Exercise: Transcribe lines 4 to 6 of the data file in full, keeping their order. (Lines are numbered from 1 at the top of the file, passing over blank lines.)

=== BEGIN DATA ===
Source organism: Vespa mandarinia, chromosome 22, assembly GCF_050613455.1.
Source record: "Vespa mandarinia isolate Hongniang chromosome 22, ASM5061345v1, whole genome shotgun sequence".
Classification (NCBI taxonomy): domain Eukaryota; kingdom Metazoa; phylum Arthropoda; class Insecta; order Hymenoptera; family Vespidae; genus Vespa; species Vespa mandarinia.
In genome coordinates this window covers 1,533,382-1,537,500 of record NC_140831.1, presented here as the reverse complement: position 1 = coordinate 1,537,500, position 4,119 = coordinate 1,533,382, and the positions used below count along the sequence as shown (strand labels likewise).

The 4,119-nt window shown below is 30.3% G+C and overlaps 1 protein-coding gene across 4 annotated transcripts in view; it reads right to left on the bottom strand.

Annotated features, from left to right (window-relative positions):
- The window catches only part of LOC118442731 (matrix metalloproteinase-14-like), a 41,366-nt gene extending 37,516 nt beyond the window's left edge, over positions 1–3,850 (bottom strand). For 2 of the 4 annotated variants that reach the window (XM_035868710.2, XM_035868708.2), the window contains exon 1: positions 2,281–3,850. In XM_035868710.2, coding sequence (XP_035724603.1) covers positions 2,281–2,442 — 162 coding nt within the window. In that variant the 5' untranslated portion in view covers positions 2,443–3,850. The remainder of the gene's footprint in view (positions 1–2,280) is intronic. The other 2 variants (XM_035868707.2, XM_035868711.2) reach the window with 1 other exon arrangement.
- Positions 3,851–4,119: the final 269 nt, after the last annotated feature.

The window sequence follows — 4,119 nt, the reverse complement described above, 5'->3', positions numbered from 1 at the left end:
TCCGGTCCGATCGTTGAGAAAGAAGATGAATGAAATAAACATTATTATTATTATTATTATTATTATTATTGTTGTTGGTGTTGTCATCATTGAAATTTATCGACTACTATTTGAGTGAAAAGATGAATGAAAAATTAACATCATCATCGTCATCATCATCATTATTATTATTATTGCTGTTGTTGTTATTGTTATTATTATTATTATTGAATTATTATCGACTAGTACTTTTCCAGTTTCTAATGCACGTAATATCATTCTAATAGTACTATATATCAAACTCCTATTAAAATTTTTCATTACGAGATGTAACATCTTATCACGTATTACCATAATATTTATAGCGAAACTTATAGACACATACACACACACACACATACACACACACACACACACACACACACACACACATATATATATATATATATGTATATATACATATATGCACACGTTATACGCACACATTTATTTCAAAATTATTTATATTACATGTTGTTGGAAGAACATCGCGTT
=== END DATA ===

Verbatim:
In genome coordinates this window covers 1,533,382-1,537,500 of record NC_140831.1, presented here as the reverse complement: position 1 = coordinate 1,537,500, position 4,119 = coordinate 1,533,382, and the positions used below count along the sequence as shown (strand labels likewise).

The 4,119-nt window shown below is 30.3% G+C and overlaps 1 protein-coding gene across 4 annotated transcripts in view; it reads right to left on the bottom strand.

Annotated features, from left to right (window-relative positions):